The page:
As Tribe Prepares To Legalize Marijuana, Questions Remain

SOUTH DAKOTA:  Five months from now, according to the plan, Indians and non-Indians alike will be smoking marijuana on tribal lands in Flandreau.

The U.S. Justice Department told Indian tribes last December that they can grow and sell marijuana as long as they follow the same federal conditions laid out for Washington, Colorado and other states that have legalized the drug.

For the tribe and Colorado-based Monarch America, hired to design, construct and develop a grow facility on the Flandreau reservation, that has opened the door to a potentially rich new business enterprise — just as the advent of casino gambling did decades ago.

They intend to open by the first week of December, says Monarch America CEO Eric Hagen, who adds, with a smile, “Everyone will have a merry Christmas.”

Legalized Pot Is A Mess Of Trouble For Tribes

WASHINGTON:  While a patchwork of state laws have given marijuana quasi-legal status in 24 states, status on many tribal lands remains prohibited, or at best uncertain. Many tribes are content to adhere to federal prohibitions, but in PL 83-280 states (notably Washington, with legal recreational use), some are considering or even embracing the economic development potential of growing and distributing marijuana.

In general, medical marijuana laws have not been recognized on tribal lands, with some tribal members even facing exile for using state-licensed cannabis on their reservations. Many non-tribal members have also been cited for possession on the reservation, and although some legal experts hold that jurisdiction is unclear, the Salt River Maricopa-Pima Indian Community has successfully defended impounding cars of card-holding medical marijuana patients. Other tribes have requested their state’s licensing authority not to permit dispensaries near reservation boundaries.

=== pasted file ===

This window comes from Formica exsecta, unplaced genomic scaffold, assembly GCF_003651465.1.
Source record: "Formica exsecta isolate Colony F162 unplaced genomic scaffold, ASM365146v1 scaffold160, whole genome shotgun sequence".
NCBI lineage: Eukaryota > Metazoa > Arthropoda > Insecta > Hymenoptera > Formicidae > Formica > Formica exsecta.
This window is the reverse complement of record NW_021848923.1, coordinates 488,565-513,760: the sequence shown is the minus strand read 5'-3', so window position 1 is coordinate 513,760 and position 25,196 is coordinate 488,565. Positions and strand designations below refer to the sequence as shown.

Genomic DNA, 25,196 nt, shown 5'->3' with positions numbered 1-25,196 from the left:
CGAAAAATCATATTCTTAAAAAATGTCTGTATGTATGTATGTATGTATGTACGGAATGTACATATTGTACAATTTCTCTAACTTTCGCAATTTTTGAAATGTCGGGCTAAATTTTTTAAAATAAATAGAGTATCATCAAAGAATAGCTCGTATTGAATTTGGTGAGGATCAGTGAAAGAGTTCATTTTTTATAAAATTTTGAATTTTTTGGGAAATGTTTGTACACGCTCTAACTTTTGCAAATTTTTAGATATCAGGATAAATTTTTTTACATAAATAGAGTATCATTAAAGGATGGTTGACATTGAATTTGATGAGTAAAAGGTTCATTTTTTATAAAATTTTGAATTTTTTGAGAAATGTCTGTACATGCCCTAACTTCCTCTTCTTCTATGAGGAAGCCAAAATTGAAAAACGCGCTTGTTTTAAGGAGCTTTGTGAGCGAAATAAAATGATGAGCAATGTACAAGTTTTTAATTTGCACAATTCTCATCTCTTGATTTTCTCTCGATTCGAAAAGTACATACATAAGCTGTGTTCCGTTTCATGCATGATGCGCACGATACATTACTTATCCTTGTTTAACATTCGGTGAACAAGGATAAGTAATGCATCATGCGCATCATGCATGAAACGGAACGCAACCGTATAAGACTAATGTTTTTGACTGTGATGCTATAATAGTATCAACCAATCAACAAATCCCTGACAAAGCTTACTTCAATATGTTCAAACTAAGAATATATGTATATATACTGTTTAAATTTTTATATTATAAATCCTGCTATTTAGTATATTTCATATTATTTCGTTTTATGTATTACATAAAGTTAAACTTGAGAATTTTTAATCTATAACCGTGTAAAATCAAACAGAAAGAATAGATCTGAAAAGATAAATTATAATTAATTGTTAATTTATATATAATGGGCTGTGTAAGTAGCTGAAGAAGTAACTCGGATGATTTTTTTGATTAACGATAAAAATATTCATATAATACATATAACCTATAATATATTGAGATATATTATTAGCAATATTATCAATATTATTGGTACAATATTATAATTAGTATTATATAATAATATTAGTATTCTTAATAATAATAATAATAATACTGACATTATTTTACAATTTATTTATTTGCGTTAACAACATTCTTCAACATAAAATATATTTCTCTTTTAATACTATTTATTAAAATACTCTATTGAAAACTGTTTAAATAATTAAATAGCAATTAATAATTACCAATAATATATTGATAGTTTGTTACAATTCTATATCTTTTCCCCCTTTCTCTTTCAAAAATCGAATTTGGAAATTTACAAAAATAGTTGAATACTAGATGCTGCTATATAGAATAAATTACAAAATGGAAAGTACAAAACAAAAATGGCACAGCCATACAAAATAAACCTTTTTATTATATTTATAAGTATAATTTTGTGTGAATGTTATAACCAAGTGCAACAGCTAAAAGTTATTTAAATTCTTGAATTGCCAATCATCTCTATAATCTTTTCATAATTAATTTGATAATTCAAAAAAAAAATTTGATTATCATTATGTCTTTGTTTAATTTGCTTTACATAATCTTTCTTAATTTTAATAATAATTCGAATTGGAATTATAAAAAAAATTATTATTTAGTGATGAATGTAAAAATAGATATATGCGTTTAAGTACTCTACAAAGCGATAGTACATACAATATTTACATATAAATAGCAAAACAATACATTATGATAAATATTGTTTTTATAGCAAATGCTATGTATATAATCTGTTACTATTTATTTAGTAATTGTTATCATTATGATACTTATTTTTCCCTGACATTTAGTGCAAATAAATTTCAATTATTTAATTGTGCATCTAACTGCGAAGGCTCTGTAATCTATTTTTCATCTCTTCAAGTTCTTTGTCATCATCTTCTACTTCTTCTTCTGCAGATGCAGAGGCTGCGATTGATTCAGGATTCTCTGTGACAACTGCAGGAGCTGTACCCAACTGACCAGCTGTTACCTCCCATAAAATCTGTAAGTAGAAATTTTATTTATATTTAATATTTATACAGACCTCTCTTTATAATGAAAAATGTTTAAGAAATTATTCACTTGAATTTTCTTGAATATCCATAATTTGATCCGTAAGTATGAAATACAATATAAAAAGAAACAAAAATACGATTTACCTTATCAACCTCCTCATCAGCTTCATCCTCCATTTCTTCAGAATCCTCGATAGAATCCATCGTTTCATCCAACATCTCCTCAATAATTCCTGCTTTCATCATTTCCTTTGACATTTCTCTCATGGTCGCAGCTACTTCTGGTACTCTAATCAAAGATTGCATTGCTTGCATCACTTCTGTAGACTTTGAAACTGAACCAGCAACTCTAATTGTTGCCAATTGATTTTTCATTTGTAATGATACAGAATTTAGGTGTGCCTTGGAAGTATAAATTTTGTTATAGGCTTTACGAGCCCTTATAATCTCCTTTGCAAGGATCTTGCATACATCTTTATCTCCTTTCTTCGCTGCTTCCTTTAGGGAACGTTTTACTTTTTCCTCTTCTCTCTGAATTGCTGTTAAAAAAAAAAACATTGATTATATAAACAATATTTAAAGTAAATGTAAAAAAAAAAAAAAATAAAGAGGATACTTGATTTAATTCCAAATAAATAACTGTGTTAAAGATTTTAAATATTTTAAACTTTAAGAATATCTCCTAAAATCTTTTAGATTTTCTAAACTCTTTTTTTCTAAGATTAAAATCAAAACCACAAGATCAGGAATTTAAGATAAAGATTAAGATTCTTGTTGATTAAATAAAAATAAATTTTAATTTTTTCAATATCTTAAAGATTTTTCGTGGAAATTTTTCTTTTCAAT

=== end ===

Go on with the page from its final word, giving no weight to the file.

Tribes in most states—including Colorado, where recreational use is also legal—follow federal law on marijuana use, possession, production and distribution. While some at the Ute Mountain Ute reservation have recommended initiating community discussion on the topic, the Southern Ute have come out very strongly against adhering to Colorado’s recreational marijuana laws.

The fact of the matter is that tribes have experienced more harm than good by illegal growing, cartel activity, and children being endangered by adult use or being recruited into gangs. Other tribal leaders cite problems with allowing marijuana in Indian Country such as losing subsidies for low income housing and BIA funding; IHS and tribal health services capacity strained by already high rates of drug and alcohol abuse; adding a burden to tribal law enforcement departments, courts and other agencies; and loss of employment due to failing drug tests. This last could spell big problems for recruiting and retaining a number of public trust positions, such as firefighters and police officers.

 

 

 

 

Why The Yakama Nation Opposes WA State’s ‘Legal’ Marijuana On Its Land

WASHINGTON: When it comes to marijuana, legal or otherwise, the Yakama Nation in central Washington says it wants no part of it.

At one of the last public hearings held on the new rules for creating the state-licensed marijuana market, the treaty attorney for the Yakama Nation reminded the crowd that the tribe wasn’t jumping on the pot wagon and would go after cannabis growers on any land within the boundaries of the reservation. [Read more…]

Why The Yakama Nation Opposes WA State’s ‘Legal’ Marijuana On Its Land

WASHINGTON: When it comes to marijuana, legal or otherwise, the Yakama Nation in central Washington says it wants no part of it.

At one of the last public hearings held on the new rules for creating the state-licensed marijuana market, the treaty attorney for the Yakama Nation reminded the crowd that the tribe wasn’t jumping on the pot wagon and would go after cannabis growers on any land within the boundaries of the reservation. [Read more…]